The task Erdoğan needs to endure during his campaign is also relatively easier than the opposition as he has a cohesive voting base and a well-organized party, whilst the opposition needs to unite voting groups with opposing ideologies. Despite the ideological diversity, Kılıçdaroğlu promised to appoint vice presidents from each of the remaining five parties, enforcing involvement in strategy and policy decisions. The country does have a bad history with coalition governments, making it less attractive of an option for some. Support from the Kurdish-oriented People’s Democratic Party (HDP) might increase the voter base, but also drive off many others who see HDP as a threat due to alleged PKK links, the Kurdish guerilla group. Lastly, his experience in governing seems to be a big asset as it ensures the stability of governance and Kılıçdaroğlu has no record of achievements, making voters wonder whether he is able to take upon the domestic and diplomatic challenges of Turkey.
Just like the cookie monster, Erdoğan has a voracious appetite and will do anything to pull the strings to stay in power. Opposers, the US and the EU should therefore not let hope blind them into thinking that these elections will be different. The calculated switch of having someone close to Erdoğan in all sectors can result in him winning without stuffing the ballot and inaccurate tallying. The system he has put into place can provide him with a win. Even if he loses the upcoming election, many believe he will not retract so gracefully. If loss appears to be in hand, judges and electoral authorities loyal to Erdoğan might nullify the outcomes, as they attempted to do in 2019 with the results of Istanbul's mayoral race. The defeat of Erdoğan should therefore not be celebrated too early, as the hand-over of power is not as easy as it seems.
So, will this be the end, and what does this mean for the future?
The results of the 2023 elections will have a big impact on Turkey’s future, and it is vital for the opposition that the elections are fair. The elections will be watched on a global scale as international relations are on the line. If the AKP remains in power, this could further consolidate Erdoğan’s sultan-like position, and democratic institutions may continue to deteriorate. The AKP administration takes autonomous diplomatic and military actions when its interests diverge from those of the EU and NATO, as it does not hesitate to strengthen its ties with nations like Russia, Iran, and China. Their win could mean a stronger divide within the global political scene with an invigorated, powerful authoritarian. The relations between Europe and Turkey would hold high turbulence, as the EU might formally end Turkey’s process of accession. Moreover, EU-Turkey relations might further erode due to tensions with Greece and Cyprus, which are unlikely to ease. Close ties with Russia and the continued veto of Sweden’s NATO membership could lead to worsening ties with the EU. A new governing elite from a distinct socioeconomic and political background has been introduced to Turkey due to the AKP's two decades in power, radically altering Turkish politics and significantly impacting the economy, culture, and educational system. If the People's Alliance wins, Erdoğan will have five whole years to raise suitable successors who will faithfully carry on the AKP's legacy and maintain the accomplishments made by the conservative Turkish majority over the past two decades.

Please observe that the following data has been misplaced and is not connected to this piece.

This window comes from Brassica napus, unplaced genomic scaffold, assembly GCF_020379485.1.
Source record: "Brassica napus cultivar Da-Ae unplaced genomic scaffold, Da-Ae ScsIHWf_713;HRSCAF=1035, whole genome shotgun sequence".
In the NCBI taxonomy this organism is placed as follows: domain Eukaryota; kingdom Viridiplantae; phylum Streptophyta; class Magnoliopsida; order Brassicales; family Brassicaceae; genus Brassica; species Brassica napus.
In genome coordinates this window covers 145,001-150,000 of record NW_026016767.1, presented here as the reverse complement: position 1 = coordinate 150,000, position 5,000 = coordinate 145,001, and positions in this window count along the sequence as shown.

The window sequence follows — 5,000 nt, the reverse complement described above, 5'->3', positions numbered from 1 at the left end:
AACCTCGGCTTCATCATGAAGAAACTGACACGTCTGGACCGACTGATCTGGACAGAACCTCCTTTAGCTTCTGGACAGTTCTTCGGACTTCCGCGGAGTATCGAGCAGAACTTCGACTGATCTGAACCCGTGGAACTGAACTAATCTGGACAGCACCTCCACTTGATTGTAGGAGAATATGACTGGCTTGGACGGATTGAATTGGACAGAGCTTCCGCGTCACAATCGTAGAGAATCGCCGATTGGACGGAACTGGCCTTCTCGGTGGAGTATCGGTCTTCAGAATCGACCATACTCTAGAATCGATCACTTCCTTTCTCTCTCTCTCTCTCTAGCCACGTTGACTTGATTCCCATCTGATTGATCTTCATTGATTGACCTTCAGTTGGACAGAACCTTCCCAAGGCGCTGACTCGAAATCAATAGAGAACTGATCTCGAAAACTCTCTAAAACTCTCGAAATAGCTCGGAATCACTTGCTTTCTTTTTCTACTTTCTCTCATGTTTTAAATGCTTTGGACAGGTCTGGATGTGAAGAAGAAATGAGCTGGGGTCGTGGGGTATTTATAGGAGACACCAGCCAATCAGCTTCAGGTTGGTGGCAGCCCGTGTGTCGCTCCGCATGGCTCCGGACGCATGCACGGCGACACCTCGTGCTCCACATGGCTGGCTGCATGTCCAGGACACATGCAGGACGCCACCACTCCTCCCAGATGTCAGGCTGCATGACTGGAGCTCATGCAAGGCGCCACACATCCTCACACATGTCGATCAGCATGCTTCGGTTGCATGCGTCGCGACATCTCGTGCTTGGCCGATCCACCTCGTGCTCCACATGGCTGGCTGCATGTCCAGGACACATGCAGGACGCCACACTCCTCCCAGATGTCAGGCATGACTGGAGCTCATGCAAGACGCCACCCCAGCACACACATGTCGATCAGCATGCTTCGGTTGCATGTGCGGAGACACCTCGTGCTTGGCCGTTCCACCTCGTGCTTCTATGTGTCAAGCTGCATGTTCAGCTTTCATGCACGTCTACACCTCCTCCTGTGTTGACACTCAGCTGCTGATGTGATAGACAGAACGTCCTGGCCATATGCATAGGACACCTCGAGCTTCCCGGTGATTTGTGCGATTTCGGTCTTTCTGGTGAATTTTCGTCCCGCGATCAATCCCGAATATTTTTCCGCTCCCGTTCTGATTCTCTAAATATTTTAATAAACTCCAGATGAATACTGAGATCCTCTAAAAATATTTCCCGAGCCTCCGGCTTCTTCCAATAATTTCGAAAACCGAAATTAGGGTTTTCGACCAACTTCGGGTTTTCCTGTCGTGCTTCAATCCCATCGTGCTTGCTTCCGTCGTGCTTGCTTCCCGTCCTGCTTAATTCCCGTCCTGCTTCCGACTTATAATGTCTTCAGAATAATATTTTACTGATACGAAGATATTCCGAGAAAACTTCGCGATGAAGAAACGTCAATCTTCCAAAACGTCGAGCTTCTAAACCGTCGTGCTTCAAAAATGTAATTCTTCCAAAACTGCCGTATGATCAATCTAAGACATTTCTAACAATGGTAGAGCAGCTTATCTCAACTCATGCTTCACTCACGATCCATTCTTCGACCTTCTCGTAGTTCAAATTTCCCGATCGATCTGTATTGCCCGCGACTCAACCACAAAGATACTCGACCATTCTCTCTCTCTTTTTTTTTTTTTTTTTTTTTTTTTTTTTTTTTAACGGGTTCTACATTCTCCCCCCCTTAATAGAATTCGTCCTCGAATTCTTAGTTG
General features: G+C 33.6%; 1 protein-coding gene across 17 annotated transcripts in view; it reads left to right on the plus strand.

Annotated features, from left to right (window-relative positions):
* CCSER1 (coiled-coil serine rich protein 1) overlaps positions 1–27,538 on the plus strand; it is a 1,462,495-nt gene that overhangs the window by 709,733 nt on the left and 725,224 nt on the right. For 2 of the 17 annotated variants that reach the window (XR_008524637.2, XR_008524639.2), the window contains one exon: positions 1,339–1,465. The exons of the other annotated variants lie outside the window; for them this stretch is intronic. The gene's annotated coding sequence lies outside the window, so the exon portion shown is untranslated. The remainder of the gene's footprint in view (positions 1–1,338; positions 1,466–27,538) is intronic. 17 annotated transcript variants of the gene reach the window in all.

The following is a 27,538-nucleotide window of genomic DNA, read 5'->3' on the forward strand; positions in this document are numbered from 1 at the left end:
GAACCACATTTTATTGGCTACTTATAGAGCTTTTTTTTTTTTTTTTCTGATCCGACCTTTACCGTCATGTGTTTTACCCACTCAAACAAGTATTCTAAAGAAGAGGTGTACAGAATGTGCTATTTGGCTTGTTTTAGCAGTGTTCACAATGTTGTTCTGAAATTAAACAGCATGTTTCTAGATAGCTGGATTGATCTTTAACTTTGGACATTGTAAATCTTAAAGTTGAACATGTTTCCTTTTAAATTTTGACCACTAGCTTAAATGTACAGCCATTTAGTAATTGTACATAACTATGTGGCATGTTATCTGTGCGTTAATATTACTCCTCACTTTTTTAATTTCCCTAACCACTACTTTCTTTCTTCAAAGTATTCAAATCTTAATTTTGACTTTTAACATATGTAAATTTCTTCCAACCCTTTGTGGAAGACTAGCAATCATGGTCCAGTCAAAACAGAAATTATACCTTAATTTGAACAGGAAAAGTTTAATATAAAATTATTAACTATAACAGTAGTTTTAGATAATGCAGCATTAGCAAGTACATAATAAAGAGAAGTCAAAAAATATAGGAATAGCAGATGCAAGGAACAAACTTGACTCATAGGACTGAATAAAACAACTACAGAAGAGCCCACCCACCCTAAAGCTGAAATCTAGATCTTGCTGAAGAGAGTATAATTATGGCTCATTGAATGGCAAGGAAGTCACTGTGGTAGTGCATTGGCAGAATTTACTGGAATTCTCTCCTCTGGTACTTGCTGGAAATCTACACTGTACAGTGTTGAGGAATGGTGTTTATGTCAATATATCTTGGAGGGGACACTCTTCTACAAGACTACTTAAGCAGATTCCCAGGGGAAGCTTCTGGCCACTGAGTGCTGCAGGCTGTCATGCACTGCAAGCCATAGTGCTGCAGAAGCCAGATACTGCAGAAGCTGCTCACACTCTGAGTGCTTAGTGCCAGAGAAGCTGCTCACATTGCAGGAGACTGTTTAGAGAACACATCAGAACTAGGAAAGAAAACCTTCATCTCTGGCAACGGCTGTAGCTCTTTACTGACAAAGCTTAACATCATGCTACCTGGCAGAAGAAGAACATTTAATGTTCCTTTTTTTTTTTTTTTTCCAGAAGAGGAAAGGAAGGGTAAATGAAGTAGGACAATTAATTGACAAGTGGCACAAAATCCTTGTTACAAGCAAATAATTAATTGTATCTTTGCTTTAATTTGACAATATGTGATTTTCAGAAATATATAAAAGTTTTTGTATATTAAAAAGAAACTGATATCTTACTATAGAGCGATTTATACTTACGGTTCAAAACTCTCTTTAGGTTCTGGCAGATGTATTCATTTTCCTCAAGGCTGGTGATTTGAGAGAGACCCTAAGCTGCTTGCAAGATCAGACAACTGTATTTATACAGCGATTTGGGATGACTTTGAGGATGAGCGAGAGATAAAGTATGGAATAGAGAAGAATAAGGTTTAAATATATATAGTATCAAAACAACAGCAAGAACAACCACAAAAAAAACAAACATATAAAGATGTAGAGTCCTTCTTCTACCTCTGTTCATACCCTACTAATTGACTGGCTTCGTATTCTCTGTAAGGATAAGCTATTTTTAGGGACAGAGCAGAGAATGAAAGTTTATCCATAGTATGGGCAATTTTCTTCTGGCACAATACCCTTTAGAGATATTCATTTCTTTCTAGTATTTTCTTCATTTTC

If the opposition parties triumph, society may move toward becoming more democratic and pluralistic. There will be a new window of opportunity for the EU and Turkey to lay the foundation for a cooperative and stable relationship. A shift towards a more pro-Western foreign policy could be seen. Still, Euroscepticism and anti-Americanism dominate the Turkish public’s judgment. The EU shouldn't anticipate a quick improvement in its relations, but it should be ready for escalated political tension in trade, migration, border protection, and energy. The opposition parties are keen on devoting more time than is now being spent on diplomacy, negotiations, and developing better relations with the EU. Nonetheless, given the opposition’s varied, frequently nationalistic position and public perceptions of the EU’s biased perception of Turkey, it is unlikely to predict a smooth improvement in relations between the two blocs. Kılıçdaroğlu has opposed military intervention in the Syrian Civil War, however, also criticised the open-door policy that Erdoğan had placed. Through increased talks with the Assad regime, Kılıçdaroğlu plans on sending Syrians back which could damage the Turkey-EU deal. A win for the opposition could mean a vengeful retake of power and a process toward strengthening the parliamentary system for a democratic regime, however, could also increase tensions with the EU.
9 whole days until the elections and 9 days in Turkey is a very long time. Anything can happen, and opinions can change instantly in a chaotic country with a polarised society. Tensions are high, people are stressed, and political turmoil is evidently going to happen. Day after day, the sight is getting clearer and hopefully, Turkey will become freer.